2.1.2. Painting with a special brush

There are quite a few pre-made clouds for clouds in the sky, smoke, and steam as brushes for the paintbrush tool in GIMP. Often they are Photoshop brushes that can be downloaded for free and also used in the GIMP.
But please be careful when using the brushes in images that you plan to publish. Because some free brush sets have non-free licenses!

Brush sources:
https://www.deviantart.com/aarongriffinart/art/BRUSHES-609357781 (+ cloud brushes)
https://github.com/SenlinOS/SLOS-GIMPainter (+ smoke brushes)

It's easy as pie to paint a cloud with a cloud shaped brush. The brush only has to be pressed onto the canvas.
The blatant disadvantage of the prefabricated cloud shape brushes is that light and shadow are fixed.

Illustration - Painting clouds with a standard brush Installing a new brush in GIMP

GIMP can load brushes from a folder that you have defined yourself. Just create a new folder on a preferred space on your hard disk. I've created my Brush Folder inside the Pictures Folder.

Illustration - Brushes folder

Then open the configuration dialog window in GIMP and navigate to the section "Folders/Brushes".
By clicking the "New" icon you can add the folder path of your Brush Folder. GIMP then can automatically load brushes from there and will display them in the Brush selection pane.

Illustration - Brushes path settings

To add new Brushes you can simply download it into your Brush Folder.
GIMP will load it at next start. But you can also hit the "Refresh brushes" button below the selection grid on the Brush selection pane.

Illustration - Brushes pane

2.1.3. Overlay

The most efficient but also most realistic way to create especially clouds in the sky is to steel them from other images. I use the underlaying technique not very often in my pictures, because it has the same problem like the Special Brush way. Clouds from other images has always fixed light&shadow. So they could easily break the realism of the whole scene.

The underlaying technique of overlaying clouds from other images is just to create a layer with the other image and earasing carefully the surroundings of the clouds in it by using Layer Masks.

Illustration - Creating a clouds overlay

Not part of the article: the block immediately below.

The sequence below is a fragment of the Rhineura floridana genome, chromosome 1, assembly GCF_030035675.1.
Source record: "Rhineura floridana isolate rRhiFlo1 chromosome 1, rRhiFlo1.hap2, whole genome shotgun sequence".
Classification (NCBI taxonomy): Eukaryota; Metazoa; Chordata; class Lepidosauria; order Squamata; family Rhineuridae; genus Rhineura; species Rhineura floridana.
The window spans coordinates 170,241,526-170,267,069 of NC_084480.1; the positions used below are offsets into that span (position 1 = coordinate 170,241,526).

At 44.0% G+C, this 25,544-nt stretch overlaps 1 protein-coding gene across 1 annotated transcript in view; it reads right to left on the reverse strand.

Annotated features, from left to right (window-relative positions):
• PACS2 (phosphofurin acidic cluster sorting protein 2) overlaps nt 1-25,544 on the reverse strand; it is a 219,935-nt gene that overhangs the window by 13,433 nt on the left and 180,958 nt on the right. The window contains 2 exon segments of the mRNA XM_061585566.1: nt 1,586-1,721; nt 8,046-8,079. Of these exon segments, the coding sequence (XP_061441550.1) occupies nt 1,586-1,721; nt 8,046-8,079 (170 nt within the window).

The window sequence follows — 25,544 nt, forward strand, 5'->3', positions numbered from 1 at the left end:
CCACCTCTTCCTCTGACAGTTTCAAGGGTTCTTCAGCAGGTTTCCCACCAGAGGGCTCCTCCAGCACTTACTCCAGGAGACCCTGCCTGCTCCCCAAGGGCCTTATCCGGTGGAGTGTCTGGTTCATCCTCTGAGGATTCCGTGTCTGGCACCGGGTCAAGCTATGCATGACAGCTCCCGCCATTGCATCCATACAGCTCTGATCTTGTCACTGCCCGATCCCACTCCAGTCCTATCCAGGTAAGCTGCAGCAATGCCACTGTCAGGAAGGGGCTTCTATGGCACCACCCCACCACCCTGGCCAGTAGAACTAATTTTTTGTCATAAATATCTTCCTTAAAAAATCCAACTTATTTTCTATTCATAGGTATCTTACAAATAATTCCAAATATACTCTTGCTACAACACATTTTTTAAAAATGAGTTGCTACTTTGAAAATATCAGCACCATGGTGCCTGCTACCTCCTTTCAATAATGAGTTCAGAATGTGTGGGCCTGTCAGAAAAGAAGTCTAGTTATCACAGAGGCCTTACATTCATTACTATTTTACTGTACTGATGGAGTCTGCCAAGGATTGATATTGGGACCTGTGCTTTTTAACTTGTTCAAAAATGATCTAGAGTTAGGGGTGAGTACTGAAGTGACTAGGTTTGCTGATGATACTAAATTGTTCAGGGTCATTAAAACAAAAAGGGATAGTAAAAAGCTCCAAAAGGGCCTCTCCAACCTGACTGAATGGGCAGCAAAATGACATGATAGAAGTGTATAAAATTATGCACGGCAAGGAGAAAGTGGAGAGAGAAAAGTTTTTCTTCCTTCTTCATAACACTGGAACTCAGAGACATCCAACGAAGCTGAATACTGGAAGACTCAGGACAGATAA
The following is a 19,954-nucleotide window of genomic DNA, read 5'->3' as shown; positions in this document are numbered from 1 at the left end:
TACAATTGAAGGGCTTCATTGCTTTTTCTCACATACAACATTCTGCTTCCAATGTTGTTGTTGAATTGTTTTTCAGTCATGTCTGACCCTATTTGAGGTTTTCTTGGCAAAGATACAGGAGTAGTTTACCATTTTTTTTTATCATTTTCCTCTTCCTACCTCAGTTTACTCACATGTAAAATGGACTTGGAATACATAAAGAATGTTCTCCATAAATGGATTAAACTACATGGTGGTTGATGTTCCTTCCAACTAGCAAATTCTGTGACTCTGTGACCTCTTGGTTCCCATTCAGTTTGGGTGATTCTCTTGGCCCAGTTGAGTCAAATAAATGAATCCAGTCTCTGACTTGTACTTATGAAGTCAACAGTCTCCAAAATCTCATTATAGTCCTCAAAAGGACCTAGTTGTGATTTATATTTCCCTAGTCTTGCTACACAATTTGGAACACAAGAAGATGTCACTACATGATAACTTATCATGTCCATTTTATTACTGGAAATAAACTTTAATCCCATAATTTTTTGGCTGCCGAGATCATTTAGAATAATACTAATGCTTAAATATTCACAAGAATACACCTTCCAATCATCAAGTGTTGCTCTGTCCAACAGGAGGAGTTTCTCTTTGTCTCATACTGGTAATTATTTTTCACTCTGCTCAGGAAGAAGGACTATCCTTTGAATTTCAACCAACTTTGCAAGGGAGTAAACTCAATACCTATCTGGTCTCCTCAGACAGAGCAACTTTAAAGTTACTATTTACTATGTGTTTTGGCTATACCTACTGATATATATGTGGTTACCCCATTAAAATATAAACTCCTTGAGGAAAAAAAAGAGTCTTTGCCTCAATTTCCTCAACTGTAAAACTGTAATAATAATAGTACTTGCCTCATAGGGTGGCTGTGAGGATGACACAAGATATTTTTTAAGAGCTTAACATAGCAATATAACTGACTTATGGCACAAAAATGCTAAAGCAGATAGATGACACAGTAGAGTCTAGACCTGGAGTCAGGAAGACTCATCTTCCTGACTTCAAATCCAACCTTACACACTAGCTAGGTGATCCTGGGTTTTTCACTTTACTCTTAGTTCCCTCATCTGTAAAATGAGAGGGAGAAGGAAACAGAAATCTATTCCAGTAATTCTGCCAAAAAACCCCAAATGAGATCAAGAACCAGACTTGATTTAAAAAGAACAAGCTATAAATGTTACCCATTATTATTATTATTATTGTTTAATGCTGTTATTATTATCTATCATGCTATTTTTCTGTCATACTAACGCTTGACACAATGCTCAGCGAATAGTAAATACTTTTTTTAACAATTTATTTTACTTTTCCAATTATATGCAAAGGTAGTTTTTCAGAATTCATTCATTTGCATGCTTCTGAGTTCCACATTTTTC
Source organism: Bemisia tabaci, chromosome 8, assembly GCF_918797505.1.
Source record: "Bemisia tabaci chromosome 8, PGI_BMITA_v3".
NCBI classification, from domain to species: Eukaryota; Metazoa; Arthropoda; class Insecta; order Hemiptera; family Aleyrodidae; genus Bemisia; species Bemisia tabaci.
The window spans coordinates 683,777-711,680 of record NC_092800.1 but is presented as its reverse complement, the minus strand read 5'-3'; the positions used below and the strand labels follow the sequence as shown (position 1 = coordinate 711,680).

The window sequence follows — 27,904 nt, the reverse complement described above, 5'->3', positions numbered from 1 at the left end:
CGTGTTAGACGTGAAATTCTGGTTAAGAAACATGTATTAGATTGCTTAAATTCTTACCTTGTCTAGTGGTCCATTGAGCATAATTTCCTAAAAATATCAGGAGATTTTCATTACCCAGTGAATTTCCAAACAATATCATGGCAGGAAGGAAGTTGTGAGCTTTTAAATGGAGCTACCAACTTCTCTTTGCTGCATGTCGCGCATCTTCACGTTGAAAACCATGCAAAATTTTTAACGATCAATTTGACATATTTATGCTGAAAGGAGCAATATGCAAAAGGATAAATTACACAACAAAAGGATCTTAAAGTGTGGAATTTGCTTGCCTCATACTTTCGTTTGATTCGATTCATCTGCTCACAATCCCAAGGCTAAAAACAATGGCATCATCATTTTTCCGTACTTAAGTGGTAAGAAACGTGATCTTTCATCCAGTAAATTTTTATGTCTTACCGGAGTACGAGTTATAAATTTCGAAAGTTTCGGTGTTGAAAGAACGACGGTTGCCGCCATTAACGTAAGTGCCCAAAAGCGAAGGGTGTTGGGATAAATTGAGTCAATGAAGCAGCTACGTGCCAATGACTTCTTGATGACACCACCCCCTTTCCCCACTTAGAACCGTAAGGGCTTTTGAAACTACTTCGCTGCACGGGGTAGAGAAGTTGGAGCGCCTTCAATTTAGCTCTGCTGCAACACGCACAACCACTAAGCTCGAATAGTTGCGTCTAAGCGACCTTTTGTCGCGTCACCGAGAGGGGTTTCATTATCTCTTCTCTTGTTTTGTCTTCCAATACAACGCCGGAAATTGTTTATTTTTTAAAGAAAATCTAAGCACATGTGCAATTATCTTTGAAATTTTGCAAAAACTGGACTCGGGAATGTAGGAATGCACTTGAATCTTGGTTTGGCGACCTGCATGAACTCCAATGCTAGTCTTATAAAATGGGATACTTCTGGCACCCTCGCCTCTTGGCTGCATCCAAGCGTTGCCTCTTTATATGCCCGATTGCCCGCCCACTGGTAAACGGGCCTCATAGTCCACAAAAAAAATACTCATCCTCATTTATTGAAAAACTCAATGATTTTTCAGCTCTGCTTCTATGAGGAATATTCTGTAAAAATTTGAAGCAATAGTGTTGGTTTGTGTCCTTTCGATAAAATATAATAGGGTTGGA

I used a round standard brush with hardness 23, opacity 15.9 to erase the areas around the clouds.

You can learn more about doing this by studying our LMAC School - How to work with masks tutorial.

2.2. Lighting

As you probably already know, most of the time, clouds aren't just a mix of white and gray colors. Light matters a lot. A rising sun often colors directly illuminated clouds and parts of clouds in different colors of its refracted light.

Illustration - Cloud lighting animation

We can see the same effect on smoke rising from a fire.

Illustration - Smoke lighting

Illustration - Smoke lighting animation

You can take the colors you need to paint the cloud lighting with the color picker directly from the sun's rays or the wreath around the sun disk. If there is no sun in the picture, you can also find the right colors on directly illuminated bright areas of the picture.
In the example above I created another layer for painting the lighting. Then I set the blend mode of this layer to "Linear Light". The layer's Opacity slider can help to adjust the lighting intensity later.

In any case, clouds and other particle structures aren't really a mix of white and gray.
If we take a closer look at clouds in the sky, it is noticeable that it is often more blue tones that shape the clouds.
The color of the fog in the morning also depends on the ambience. It is often reddish colored structures.

Illustration - Fog in the morning - Colors

2.3. Bit depth / Precision

Cloudy structures usually have fine gradual transitions between the differently colored areas. To make these transitions as smooth as possible, the image needs a palette with many shades of each color represented in the picture.
By-default, GIMP creates 8-bit images. 8-bit integer values are clipped to the range between 0 and 255, which is 256 values per color channel (RGBA(Red, green, blue, alpha)). 1-Bit can have two integer values. 256 color values = 2⁸ = 8-Bit.
That's not a lot. But we can easily solve this problem by just creating the image with a higher precision. A precision of 32-bit enables very good results, because 32-bit integer values are clipped to the range between 0 and 4294967295. So we have then 4294967296 color values per color channel. (I hope I haven't miscalculated. :-D)

Illustration - Precision

Do you see the differences?
Illustration - Precision differences

3. Examples

These examples show step by step how different particle structures can be made, by taking into account the realizations described above.
Please also pay attention to the settings of the GIMP tools that I use in the examples (tool property pane) and the use of layers (layer list pane) on the left side in the example clips.

3.1 Cloud

Illustration - Cloud example

3.2 Smoke

Note: I took the colors for the palette from different shadow and light area of the snow.

Illustration - Smoke example

3.3 Haze and fog

Illustration - Fog example

Best regards

PS: 33% of the rewards for this post go to LMAC as beneficiary ( #supportlmac ).

You will have noticed that I am not a native English speaker. Therefore, there are probably a few linguistic bumps in my texts. If there are any passages that could trigger accidently a world war or something similar, please let me know so I can change it. :-)
Of course, I am also interested in making the text easier to understand if it is partially necessary.